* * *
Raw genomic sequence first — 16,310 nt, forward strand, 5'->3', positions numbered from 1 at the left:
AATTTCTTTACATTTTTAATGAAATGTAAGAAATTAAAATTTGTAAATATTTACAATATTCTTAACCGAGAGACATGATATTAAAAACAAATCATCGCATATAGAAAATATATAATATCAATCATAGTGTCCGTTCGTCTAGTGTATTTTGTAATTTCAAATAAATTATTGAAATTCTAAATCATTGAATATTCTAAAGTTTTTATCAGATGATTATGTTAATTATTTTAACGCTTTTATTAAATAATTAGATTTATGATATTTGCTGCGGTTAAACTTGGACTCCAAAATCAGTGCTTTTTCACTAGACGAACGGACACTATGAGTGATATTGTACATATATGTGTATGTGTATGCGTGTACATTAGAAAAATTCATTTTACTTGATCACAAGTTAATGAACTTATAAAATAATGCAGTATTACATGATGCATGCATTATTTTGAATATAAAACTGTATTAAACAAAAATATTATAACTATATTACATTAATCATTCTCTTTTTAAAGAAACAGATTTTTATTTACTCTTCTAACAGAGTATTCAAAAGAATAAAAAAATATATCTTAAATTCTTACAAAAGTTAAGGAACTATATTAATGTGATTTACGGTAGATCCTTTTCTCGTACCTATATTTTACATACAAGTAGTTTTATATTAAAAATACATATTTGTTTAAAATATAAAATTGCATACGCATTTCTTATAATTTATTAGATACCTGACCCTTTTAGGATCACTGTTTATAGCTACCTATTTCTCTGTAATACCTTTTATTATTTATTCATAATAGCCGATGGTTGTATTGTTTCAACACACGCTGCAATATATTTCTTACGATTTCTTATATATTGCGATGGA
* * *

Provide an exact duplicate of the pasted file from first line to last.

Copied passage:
Raw genomic sequence first — 16,310 nt, forward strand, 5'->3', positions numbered from 1 at the left:
AATTTCTTTACATTTTTAATGAAATGTAAGAAATTAAAATTTGTAAATATTTACAATATTCTTAACCGAGAGACATGATATTAAAAACAAATCATCGCATATAGAAAATATATAATATCAATCATAGTGTCCGTTCGTCTAGTGTATTTTGTAATTTCAAATAAATTATTGAAATTCTAAATCATTGAATATTCTAAAGTTTTTATCAGATGATTATGTTAATTATTTTAACGCTTTTATTAAATAATTAGATTTATGATATTTGCTGCGGTTAAACTTGGACTCCAAAATCAGTGCTTTTTCACTAGACGAACGGACACTATGAGTGATATTGTACATATATGTGTATGTGTATGCGTGTACATTAGAAAAATTCATTTTACTTGATCACAAGTTAATGAACTTATAAAATAATGCAGTATTACATGATGCATGCATTATTTTGAATATAAAACTGTATTAAACAAAAATATTATAACTATATTACATTAATCATTCTCTTTTTAAAGAAACAGATTTTTATTTACTCTTCTAACAGAGTATTCAAAAGAATAAAAAAATATATCTTAAATTCTTACAAAAGTTAAGGAACTATATTAATGTGATTTACGGTAGATCCTTTTCTCGTACCTATATTTTACATACAAGTAGTTTTATATTAAAAATACATATTTGTTTAAAATATAAAATTGCATACGCATTTCTTATAATTTATTAGATACCTGACCCTTTTAGGATCACTGTTTATAGCTACCTATTTCTCTGTAATACCTTTTATTATTTATTCATAATAGCCGATGGTTGTATTGTTTCAACACACGCTGCAATATATTTCTTACGATTTCTTATATATTGCGATGGA